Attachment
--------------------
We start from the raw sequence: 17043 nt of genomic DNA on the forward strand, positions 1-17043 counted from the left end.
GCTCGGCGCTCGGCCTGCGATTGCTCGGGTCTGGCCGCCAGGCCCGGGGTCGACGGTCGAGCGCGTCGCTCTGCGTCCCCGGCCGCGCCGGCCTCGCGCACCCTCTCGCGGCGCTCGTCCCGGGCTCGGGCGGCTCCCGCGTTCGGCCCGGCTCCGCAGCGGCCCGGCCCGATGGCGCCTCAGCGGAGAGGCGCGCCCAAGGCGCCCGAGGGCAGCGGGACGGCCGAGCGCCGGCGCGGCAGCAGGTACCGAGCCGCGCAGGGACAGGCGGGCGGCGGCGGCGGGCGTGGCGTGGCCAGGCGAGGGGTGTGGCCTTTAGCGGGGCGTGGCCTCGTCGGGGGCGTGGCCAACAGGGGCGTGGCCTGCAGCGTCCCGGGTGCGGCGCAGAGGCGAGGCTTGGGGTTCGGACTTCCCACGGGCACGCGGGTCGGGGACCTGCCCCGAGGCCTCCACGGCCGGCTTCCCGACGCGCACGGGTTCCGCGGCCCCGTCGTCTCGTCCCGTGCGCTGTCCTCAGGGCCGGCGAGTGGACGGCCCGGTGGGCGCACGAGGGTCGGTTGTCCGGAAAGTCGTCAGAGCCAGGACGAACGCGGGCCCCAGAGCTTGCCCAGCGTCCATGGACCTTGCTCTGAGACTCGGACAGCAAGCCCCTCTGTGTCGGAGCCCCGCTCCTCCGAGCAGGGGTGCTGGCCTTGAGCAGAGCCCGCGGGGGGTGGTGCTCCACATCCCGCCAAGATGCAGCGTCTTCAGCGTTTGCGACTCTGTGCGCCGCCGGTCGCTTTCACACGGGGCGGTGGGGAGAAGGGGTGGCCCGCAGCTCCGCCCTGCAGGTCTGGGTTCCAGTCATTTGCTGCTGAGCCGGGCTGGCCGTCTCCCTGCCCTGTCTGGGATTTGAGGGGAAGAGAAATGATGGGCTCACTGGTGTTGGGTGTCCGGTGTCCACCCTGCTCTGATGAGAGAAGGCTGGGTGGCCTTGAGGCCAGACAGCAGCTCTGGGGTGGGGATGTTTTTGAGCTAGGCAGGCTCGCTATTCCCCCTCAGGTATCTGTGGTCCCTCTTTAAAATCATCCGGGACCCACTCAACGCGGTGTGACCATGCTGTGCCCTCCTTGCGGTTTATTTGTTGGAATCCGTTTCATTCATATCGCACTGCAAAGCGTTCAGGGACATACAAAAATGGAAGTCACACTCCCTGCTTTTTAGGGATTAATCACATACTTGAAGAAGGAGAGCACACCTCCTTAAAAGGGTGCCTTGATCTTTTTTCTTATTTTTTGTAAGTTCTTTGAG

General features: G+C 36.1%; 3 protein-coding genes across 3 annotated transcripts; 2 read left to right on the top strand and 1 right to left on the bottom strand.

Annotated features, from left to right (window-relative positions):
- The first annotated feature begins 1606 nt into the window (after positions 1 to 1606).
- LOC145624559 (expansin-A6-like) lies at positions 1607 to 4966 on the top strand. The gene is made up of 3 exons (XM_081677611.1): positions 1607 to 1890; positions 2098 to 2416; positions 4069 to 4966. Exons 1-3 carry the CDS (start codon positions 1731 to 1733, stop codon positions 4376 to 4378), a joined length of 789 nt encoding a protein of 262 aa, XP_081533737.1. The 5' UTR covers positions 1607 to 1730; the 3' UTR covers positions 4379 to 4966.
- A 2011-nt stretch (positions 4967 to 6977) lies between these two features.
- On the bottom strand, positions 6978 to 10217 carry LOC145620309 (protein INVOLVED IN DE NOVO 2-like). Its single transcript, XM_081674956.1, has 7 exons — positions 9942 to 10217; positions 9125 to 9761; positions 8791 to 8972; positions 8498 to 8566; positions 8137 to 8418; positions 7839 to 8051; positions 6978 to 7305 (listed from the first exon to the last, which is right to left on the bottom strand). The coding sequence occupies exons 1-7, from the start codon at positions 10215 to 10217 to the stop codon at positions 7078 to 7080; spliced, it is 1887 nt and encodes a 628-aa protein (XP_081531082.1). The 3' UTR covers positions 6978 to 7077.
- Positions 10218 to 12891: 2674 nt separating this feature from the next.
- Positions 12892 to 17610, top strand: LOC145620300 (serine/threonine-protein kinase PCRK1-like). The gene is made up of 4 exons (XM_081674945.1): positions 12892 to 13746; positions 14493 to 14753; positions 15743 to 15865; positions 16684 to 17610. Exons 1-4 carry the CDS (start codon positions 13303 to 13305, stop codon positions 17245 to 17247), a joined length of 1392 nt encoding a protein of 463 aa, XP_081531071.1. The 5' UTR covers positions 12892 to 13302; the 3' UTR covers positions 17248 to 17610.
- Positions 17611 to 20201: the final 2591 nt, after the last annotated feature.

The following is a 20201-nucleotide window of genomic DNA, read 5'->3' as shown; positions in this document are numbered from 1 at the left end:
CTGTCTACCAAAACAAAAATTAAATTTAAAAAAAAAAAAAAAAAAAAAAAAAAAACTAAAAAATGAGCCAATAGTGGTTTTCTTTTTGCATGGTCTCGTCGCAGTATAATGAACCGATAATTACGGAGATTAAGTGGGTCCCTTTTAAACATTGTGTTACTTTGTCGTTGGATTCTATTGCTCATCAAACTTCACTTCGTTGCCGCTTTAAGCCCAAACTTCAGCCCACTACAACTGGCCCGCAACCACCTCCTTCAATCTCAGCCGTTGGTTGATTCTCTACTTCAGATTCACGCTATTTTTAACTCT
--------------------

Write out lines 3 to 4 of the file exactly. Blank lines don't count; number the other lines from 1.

General features: G+C 36.1%; 3 protein-coding genes across 3 annotated transcripts; 2 read left to right on the top strand and 1 right to left on the bottom strand.

Annotated features, from left to right (window-relative positions):